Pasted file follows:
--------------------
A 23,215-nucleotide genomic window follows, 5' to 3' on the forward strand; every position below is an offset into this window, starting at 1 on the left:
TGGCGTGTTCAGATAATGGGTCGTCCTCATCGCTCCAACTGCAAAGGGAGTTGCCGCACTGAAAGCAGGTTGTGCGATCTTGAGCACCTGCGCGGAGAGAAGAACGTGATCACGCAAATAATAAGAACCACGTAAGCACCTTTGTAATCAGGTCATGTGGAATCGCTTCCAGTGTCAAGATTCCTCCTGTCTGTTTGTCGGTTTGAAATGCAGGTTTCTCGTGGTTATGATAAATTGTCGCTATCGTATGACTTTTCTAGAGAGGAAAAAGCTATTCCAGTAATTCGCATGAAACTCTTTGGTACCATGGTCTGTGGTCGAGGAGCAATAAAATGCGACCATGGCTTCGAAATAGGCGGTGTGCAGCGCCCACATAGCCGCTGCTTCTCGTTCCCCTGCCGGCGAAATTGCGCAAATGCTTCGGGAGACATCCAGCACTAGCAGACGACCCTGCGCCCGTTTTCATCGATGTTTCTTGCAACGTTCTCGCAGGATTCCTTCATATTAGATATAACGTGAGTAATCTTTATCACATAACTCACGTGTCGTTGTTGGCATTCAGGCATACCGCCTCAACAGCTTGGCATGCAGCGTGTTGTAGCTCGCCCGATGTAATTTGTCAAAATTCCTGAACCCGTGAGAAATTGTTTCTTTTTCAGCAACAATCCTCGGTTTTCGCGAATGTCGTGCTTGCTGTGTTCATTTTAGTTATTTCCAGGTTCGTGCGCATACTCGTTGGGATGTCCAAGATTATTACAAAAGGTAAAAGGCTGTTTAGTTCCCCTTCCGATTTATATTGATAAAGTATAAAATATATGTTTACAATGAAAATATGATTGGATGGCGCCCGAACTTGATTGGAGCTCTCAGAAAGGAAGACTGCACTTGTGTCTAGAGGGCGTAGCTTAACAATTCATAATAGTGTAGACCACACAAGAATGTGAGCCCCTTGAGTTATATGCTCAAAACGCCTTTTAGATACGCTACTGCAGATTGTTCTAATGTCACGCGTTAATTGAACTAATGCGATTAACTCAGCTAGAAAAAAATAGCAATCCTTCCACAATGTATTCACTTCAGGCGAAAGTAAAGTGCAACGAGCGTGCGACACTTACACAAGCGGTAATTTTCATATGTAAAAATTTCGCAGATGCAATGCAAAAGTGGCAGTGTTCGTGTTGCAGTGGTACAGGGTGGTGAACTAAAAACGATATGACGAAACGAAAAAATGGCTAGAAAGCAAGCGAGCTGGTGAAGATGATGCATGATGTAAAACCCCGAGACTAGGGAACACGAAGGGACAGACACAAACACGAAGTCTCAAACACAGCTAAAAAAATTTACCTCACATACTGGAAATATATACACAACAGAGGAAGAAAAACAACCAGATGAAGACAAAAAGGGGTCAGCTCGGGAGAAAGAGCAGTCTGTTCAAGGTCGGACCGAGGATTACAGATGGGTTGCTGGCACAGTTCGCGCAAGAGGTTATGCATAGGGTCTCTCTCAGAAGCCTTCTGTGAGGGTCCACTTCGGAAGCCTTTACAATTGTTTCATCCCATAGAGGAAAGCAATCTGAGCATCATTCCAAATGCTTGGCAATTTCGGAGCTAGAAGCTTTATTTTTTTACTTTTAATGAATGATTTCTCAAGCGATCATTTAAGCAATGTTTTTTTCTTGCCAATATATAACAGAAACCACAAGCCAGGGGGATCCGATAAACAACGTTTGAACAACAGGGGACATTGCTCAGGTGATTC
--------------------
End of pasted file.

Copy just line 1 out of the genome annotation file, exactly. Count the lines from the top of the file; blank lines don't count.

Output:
A 23,215-nucleotide genomic window follows, 5' to 3' on the forward strand; every position below is an offset into this window, starting at 1 on the left: